How I Intend to Vote for the 2010 College Football Hall of Fame Induction Class: My Draft Ballot

As regular Dawg Sports readers are aware, I joined the National Football Foundation so that I could nominate Erk Russell for the College Football Hall of Fame. Although Coach Russell’s candidacy is being considered by the Veterans Committee instead, I have a vote in selecting the 2010 induction class and three former Bulldogs appear on the ballot.

The ballots are due by March 31. While I am able to vote on players and coaches from the divisional class (Divisions I-AA, II, and III, plus the NAIA), I, frankly, do not feel qualified to make judgments concerning those candidates. I am able to vote for up to eleven of the 77 Division I-A players who have been nominated and up to two of the seven Division I-A coaches who have been nominated. It is my intention to vote for the following candidates, but I remain open to persuasive arguments for or against the contenders. The full ballot may be downloaded in .pdf format here.

I tried to steer clear of guys (like Oklahoma’s Brian Bosworth) whose inclusion would be less than reputable, guys (like Arizona’s Tedy Bruschi) with whom I was familiar chiefly as an NFL player, and guys (like Wisconsin’s Barry Alvarez) whose teams got absolutely punked by the Bulldogs in a bowl game. These are the nominees for whom I intend to vote, in alphabetical order:

1. Sam Cunningham (Southern California RB 1970-1972). I did a double take when I saw Bam’s name on the ballot; my immediate reaction was, "He’s not in the Hall of Fame already?" While the story of what Bear Bryant supposedly said to Gene Stallings on the bus ride back from Birmingham after Cunningham shredded the Crimson Tide defense probably is apocryphal, and while it is an overstatement to say that Sam Cunningham did more for integration in the South in 60 minutes than Martin Luther King did in 20 years, the fact is that the tailback who capped off a Trojan national championship campaign with a four-touchdown performance in the Rose Bowl did more than just rush for 1,579 yards and 23 touchdowns; he changed the game, and it is baffling to me that he has not been enshrined before now.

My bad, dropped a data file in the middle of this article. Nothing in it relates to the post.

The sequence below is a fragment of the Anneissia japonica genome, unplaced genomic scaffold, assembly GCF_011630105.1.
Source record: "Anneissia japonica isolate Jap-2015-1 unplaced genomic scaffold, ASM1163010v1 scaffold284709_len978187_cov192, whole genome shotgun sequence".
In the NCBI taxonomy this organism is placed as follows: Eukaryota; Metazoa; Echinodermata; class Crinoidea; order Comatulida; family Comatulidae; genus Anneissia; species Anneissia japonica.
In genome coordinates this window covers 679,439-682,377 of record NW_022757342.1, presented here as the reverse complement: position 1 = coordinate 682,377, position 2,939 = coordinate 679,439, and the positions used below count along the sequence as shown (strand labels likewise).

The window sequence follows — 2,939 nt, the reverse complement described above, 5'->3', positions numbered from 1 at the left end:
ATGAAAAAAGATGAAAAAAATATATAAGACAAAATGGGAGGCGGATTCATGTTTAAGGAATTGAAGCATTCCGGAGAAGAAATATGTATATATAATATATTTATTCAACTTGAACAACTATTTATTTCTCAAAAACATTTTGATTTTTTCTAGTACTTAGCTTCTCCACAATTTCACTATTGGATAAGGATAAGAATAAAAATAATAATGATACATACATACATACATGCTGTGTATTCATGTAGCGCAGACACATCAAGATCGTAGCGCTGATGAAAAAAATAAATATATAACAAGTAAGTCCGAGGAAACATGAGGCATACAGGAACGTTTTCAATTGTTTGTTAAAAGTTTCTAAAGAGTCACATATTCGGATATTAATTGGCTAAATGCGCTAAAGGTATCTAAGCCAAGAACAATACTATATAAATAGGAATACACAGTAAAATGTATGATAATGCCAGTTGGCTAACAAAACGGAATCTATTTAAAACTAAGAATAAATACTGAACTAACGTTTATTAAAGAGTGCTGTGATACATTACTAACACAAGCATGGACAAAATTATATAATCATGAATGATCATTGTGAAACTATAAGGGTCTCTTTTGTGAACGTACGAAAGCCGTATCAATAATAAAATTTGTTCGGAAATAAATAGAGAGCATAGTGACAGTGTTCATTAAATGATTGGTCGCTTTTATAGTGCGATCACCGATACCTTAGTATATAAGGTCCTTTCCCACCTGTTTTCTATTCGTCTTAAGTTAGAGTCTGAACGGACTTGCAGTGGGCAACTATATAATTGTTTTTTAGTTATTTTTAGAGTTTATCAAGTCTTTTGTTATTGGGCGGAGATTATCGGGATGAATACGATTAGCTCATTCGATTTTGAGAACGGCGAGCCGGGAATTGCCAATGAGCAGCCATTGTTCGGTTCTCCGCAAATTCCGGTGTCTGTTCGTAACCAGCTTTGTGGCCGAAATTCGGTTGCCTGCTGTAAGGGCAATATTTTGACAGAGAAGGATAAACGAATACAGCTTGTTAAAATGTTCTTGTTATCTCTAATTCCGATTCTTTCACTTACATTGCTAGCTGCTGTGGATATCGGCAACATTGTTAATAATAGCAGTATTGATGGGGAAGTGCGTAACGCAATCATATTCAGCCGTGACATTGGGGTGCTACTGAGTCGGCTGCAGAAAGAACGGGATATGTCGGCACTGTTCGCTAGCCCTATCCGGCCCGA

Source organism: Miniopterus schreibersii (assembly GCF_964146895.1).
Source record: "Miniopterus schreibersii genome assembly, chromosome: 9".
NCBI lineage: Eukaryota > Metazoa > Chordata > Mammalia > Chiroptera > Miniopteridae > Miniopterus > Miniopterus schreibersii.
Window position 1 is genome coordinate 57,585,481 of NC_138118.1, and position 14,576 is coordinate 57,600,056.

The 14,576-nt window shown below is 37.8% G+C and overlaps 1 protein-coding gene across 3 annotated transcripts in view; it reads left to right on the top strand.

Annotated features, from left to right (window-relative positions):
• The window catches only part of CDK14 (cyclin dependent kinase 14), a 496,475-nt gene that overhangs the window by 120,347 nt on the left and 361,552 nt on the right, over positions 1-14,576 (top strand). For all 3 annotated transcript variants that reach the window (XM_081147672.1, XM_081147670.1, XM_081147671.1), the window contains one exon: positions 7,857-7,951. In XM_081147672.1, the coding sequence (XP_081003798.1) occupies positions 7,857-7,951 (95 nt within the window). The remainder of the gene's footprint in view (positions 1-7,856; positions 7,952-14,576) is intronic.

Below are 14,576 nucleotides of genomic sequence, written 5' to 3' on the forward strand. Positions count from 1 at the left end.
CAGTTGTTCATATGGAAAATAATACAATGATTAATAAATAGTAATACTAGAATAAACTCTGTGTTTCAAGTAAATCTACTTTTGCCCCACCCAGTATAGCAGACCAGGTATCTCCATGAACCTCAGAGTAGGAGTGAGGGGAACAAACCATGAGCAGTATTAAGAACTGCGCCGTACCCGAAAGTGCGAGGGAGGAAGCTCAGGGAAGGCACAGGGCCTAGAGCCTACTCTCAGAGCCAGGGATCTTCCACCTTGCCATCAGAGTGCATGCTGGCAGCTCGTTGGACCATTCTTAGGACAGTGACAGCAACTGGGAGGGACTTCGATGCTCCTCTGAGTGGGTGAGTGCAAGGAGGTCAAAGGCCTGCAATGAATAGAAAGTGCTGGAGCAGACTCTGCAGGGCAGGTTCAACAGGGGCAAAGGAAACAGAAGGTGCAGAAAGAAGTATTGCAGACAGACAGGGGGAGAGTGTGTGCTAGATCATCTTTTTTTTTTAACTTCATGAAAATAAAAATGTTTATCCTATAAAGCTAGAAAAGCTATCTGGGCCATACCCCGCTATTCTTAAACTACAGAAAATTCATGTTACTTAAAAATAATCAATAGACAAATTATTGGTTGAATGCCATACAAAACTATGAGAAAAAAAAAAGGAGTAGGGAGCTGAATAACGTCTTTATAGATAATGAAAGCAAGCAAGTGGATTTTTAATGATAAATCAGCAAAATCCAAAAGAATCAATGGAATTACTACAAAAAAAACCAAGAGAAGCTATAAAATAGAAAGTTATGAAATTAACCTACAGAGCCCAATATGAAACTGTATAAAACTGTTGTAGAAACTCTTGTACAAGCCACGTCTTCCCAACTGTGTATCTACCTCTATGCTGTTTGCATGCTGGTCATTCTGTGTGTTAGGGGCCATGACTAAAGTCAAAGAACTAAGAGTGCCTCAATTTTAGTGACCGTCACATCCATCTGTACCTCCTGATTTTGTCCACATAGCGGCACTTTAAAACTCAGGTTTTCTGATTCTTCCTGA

2. Eric Dickerson (Southern Methodist RB 1979-1982). Bear in mind, I’m voting for him as a player, not as a broadcaster. I’m not going to hold it against him that he played for the Mustangs in the heyday of what was then the dirtiest program in college football, because the guy did tally 4,450 career rushing yards and capture two conference player of the year awards while sharing the backfield with Craig James.

3. William "Lone Star" Dietz (Head Coach 1915-1917, 1921-1926, 1929-1932, 1937-1942). First of all, the dude gets credit for being nicknamed "Lone Star" years before "Spaceballs." Beyond that, a fellow whose 19-year career as a head coach is spent at six schools and spread out over four different decades wins points in my book. In addition to serving as an assistant coach under "Great Originator" (and former Georgia head coach) Pop Warner, Coach Dietz led Washington State to a Rose Bowl triumph (something that has grown even more impressive in retrospect). By the way . . . Coach Dietz’s resume includes nine years as a head coach at the Division I-A level (at Washington State, Purdue, Louisiana Tech, and Wyoming) and ten years at lower-level schools such as Albright in Pennsylvania and the Haskell Indian Institute in Kansas. Just bear that in mind when someone says Erk Russell doesn’t qualify for the Hall of Fame.

4. Desmond Howard (Michigan WR 1989-1991). Bear in mind, I’m voting for him as a player, not as a broadcaster. (I know I used that one already, but it still works.) The bottom line is that it’s pretty darned impressive when a Wolverine wins the Heisman Trophy without putting up Champ Bailey-like numbers.

5. Bill McCartney (Head Coach 1982-1994). The Buffaloes’ struggles in recent seasons help to place into context just how much Bill McCartney accomplished in his 13 years at the helm of the Colorado football program. He rendered relevant a program that previously had possessed little in the way of a national profile, thrice being named conference coach of the year and once capturing national coach of the year honors.

6. Ken Rice (Auburn DT 1958-1960). My SB Nation colleague Jay Coulter stated a persuasive case for this former Plainsman, and, as a result, he got my vote.